by Alan Sayre
NEW ORLEANS — Upset over wages, fuel costs and anti-union laws, hundreds of independent truckers went on strike at several U.S. ports Monday, slowing the movement of cargo containers that can hold everything from furniture to electronics to frozen food.
Nationwide independent truckers, who get paid by the load, had called for a strike from Monday to Sunday. It was unclear how many truckers went on strike.
About 200 independent truckers demonstrated at Port Newark, one of the nation’s busiest container ports, said Tiffany Townsend, a spokeswoman for the Port Authority of New York and New Jersey.
“We’re certainly open for business, but obviously volume is down,” Townsend said.
About 30 independent truckers went on strike at the Port of New Orleans. While some terminals reported slower-than-normal business, it was too early to tell if the boycott was responsible, said David Wagner, the port’s COO.
Calls made to three of the approximate 20 trucking companies that employ independent drivers at the Port of New Orleans were not returned.
Dozens of independent truckers walked picket lines in South Carolina outside the Port of Charleston, the nation’s fourth-busiest container port.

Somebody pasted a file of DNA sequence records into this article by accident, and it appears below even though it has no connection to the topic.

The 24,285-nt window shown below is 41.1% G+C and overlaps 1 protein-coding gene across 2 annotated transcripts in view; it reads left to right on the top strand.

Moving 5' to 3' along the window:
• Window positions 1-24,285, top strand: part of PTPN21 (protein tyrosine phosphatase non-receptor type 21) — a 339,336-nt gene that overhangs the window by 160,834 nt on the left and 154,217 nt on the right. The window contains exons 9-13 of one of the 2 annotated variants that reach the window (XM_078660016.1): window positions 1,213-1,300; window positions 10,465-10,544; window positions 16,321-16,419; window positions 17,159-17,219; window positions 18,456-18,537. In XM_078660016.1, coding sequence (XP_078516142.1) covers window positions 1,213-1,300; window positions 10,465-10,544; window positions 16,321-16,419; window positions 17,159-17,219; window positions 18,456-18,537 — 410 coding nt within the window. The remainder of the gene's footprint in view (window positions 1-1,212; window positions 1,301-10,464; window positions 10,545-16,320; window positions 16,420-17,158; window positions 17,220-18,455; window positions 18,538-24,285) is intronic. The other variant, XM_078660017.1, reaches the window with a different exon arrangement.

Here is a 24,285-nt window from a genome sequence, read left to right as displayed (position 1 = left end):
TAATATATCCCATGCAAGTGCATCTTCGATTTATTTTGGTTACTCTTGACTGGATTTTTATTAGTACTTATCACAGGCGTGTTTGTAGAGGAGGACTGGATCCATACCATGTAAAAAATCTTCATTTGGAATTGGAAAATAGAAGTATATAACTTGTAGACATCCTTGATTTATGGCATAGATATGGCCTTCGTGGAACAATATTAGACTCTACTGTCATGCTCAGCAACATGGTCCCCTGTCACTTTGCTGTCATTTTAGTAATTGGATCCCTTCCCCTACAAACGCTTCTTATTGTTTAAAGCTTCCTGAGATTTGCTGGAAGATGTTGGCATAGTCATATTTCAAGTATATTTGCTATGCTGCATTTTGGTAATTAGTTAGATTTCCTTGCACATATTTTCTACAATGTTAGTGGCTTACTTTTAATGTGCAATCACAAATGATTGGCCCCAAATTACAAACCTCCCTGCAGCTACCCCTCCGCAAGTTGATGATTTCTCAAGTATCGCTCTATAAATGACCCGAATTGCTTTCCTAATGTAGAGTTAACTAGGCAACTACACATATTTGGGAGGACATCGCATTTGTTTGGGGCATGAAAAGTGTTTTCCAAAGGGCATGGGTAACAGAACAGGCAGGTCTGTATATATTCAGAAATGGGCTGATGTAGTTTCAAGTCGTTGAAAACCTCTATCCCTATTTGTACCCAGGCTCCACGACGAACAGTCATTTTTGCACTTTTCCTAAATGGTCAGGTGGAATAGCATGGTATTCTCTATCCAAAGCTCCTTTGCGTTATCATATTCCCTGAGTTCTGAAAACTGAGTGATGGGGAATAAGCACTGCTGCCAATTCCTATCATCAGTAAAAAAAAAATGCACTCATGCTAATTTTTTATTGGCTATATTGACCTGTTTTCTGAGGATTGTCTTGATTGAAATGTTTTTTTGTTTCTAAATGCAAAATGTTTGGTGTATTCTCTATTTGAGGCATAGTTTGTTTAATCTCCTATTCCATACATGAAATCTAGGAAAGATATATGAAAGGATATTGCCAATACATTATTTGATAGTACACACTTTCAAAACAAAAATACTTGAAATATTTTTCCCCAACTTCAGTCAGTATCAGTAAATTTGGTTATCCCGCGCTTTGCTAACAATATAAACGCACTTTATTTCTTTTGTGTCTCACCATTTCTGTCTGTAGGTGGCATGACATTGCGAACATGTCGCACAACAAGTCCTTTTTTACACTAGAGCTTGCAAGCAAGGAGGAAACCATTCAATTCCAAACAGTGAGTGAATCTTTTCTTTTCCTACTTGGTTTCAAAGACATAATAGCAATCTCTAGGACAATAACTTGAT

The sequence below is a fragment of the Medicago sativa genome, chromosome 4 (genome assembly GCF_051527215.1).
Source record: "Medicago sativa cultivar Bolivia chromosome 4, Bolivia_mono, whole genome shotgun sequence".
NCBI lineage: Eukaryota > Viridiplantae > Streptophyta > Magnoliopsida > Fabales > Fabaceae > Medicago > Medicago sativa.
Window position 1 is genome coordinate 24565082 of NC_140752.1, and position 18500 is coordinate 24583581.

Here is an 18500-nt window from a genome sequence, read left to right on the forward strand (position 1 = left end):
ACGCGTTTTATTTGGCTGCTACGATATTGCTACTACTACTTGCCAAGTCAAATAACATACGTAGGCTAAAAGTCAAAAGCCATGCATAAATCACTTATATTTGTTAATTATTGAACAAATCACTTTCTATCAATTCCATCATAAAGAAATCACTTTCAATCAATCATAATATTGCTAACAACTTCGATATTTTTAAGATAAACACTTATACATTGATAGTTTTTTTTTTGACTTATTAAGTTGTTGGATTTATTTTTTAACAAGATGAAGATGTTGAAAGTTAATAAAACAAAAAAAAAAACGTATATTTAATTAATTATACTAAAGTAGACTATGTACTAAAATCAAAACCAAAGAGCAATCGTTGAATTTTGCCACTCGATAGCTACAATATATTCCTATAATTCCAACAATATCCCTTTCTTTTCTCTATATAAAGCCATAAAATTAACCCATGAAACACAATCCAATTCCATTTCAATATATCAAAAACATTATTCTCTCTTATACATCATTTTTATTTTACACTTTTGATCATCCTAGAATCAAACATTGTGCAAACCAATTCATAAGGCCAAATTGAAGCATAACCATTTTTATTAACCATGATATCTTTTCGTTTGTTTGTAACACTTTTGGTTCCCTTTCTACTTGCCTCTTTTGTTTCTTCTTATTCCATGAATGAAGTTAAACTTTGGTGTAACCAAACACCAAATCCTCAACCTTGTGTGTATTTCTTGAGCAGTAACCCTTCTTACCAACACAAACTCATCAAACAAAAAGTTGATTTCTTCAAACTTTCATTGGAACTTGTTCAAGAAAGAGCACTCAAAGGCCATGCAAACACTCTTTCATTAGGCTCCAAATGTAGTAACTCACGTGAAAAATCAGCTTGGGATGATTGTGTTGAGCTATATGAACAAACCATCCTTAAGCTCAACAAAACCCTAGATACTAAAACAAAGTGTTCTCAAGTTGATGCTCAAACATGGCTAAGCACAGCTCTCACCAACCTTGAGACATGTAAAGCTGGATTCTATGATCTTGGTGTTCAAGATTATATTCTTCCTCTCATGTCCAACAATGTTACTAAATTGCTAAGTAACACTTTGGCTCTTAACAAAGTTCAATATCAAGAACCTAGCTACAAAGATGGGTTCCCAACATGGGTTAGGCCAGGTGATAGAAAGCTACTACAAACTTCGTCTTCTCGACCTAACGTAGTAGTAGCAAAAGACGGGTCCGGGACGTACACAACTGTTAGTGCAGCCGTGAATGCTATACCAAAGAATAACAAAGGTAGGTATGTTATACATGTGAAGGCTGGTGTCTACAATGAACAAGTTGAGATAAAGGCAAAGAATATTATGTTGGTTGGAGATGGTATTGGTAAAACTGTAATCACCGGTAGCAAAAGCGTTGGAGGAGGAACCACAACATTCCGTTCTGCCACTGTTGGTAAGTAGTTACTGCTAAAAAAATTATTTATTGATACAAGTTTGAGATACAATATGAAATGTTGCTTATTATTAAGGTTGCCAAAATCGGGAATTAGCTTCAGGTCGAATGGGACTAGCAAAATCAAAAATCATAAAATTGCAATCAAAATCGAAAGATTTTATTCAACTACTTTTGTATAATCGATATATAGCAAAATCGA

“Shut it down!” one picket shouted above the roar of engines as a container truck moved through the gate of the Columbus Street terminal in Charleston. “Go back home!” shouted another.
“We just peacefully want to come out here and let people know we are doing a whole lot more with a whole lot less,” said Chris Stonier of Ladson, S.C., who started driving big rigs a decade ago when fuel was 95 cents a gallon. The average price for a gallon of diesel fuel was $1.70 last week and has been as high as $1.76 this year, according to the U.S. Energy Department.
The protest seemed to take a toll on port traffic. Grady Hendrix, who joined about two dozen other truckers outside the Columbus Street Terminal, counted 20 trucks leaving the terminal in the first two hours it was open. On a normal day, he said, there would be that many trucks in a half hour.
At the Port of Boston, two or three independent truckers stood across the street from the entrance of the Conley container terminal, said Massachusetts Port Authority spokeswoman Georgeane Tacelli. She said they were holding signs, but had no effect on operations or traffic.
Truckers are upset over rising costs and low wages. But they also want to be able to form unions and collectively bargain for better contracts from shipping and trucking companies that hire them.
Owner-operators of trucks are considered independent businesspeople and are forbidden by federal price-fixing laws from negotiating or talking with employers together.
“The carriers are taking advantage of the independent operators due to their lack of representation and due to their lack of recourse,” said Robert Fezekas, a trucker and lobbyist.
Fezekas said he would like to see Louisiana exempt independent truckers from the antitrust laws.
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